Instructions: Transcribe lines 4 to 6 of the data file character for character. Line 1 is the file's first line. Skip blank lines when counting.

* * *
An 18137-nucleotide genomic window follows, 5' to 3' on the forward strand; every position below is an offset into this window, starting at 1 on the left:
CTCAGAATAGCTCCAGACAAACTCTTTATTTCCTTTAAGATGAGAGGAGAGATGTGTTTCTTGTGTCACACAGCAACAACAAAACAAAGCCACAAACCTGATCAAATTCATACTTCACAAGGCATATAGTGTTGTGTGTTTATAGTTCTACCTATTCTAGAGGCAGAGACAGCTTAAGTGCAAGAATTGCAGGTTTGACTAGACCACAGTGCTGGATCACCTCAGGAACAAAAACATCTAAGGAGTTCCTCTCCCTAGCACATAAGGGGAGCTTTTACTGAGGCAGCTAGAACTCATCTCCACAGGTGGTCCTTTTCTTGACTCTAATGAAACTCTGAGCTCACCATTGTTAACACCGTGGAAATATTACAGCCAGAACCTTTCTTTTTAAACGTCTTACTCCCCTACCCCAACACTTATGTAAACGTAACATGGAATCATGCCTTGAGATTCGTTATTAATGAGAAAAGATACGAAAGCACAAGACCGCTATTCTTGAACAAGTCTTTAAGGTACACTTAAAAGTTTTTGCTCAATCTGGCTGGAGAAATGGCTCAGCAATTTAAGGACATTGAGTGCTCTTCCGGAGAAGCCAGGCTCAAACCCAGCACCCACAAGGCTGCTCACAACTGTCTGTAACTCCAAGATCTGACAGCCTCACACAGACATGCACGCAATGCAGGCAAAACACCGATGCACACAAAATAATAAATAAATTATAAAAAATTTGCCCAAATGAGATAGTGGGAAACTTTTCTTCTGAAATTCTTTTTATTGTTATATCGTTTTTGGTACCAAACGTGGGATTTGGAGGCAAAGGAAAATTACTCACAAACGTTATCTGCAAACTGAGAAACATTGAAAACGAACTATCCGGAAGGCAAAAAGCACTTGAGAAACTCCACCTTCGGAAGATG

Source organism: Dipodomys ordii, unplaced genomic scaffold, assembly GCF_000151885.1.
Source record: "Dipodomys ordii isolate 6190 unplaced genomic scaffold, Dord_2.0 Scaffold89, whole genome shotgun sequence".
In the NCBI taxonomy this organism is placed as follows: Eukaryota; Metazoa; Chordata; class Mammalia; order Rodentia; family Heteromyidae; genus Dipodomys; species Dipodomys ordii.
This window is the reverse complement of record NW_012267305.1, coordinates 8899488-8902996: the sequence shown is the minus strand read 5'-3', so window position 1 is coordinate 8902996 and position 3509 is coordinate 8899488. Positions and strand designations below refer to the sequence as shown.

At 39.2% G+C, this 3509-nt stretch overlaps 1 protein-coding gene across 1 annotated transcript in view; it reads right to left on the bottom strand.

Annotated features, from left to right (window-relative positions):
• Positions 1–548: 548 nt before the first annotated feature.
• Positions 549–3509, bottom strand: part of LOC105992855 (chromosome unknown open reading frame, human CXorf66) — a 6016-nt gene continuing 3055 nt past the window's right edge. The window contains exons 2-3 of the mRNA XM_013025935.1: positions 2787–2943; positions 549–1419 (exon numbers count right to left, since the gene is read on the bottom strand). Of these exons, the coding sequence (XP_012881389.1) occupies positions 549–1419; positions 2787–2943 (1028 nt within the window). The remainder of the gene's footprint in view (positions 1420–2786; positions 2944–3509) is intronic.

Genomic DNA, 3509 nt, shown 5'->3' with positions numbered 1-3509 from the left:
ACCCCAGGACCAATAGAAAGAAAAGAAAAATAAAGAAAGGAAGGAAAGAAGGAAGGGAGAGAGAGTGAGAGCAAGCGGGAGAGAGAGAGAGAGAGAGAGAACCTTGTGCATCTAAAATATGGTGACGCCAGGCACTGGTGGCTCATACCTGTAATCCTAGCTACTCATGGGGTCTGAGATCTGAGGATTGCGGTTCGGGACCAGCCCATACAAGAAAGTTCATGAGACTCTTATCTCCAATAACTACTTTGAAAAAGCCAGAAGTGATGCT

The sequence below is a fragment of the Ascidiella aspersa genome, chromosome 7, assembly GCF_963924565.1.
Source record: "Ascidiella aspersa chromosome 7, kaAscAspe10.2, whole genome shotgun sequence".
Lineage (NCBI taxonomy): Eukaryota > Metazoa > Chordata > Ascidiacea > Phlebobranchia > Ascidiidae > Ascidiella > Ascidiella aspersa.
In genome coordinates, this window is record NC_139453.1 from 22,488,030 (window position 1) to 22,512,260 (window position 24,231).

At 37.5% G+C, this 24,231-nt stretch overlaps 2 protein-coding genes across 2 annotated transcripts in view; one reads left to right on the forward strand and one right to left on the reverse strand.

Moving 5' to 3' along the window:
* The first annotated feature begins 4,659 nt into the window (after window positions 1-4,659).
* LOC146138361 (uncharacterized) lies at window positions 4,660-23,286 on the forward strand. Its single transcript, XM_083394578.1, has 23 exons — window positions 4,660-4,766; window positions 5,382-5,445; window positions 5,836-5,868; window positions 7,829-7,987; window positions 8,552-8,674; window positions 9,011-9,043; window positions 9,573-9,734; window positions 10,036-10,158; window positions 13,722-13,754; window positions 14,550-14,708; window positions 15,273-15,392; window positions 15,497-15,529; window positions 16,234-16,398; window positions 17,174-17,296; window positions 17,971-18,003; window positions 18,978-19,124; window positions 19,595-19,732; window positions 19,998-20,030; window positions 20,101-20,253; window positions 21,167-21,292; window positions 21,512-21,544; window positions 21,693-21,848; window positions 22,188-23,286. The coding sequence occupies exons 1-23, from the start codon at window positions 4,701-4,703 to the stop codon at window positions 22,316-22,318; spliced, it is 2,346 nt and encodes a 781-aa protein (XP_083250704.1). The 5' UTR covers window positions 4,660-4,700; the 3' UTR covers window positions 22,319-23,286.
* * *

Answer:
Source record: "Dipodomys ordii isolate 6190 unplaced genomic scaffold, Dord_2.0 Scaffold89, whole genome shotgun sequence".
In the NCBI taxonomy this organism is placed as follows: Eukaryota; Metazoa; Chordata; class Mammalia; order Rodentia; family Heteromyidae; genus Dipodomys; species Dipodomys ordii.
This window is the reverse complement of record NW_012267305.1, coordinates 8899488-8902996: the sequence shown is the minus strand read 5'-3', so window position 1 is coordinate 8902996 and position 3509 is coordinate 8899488. Positions and strand designations below refer to the sequence as shown.